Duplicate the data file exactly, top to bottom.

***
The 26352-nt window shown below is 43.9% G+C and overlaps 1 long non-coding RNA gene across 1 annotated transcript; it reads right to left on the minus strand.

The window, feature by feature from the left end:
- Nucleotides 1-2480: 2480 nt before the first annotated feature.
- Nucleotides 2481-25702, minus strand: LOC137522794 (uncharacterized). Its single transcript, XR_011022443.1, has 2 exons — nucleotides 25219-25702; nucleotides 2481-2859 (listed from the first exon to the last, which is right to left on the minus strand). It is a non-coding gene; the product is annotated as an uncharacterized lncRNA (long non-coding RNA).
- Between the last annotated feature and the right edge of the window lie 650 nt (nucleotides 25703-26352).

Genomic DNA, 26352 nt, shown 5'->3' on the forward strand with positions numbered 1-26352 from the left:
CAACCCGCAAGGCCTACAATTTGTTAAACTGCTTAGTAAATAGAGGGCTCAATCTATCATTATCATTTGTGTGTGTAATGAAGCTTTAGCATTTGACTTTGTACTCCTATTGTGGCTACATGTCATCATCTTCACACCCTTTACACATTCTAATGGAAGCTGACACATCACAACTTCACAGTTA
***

The 26352-nt window shown below is 43.9% G+C and overlaps 1 long non-coding RNA gene across 1 annotated transcript; it reads right to left on the minus strand.

The window, feature by feature from the left end:
- Nucleotides 1-2480: 2480 nt before the first annotated feature.
- Nucleotides 2481-25702, minus strand: LOC137522794 (uncharacterized). Its single transcript, XR_011022443.1, has 2 exons — nucleotides 25219-25702; nucleotides 2481-2859 (listed from the first exon to the last, which is right to left on the minus strand). It is a non-coding gene; the product is annotated as an uncharacterized lncRNA (long non-coding RNA).
- Between the last annotated feature and the right edge of the window lie 650 nt (nucleotides 25703-26352).

Genomic DNA, 26352 nt, shown 5'->3' on the forward strand with positions numbered 1-26352 from the left:
CAACCCGCAAGGCCTACAATTTGTTAAACTGCTTAGTAAATAGAGGGCTCAATCTATCATTATCATTTGTGTGTGTAATGAAGCTTTAGCATTTGACTTTGTACTCCTATTGTGGCTACATGTCATCATCTTCACACCCTTTACACATTCTAATGGAAGCTGACACATCACAACTTCACAGTTA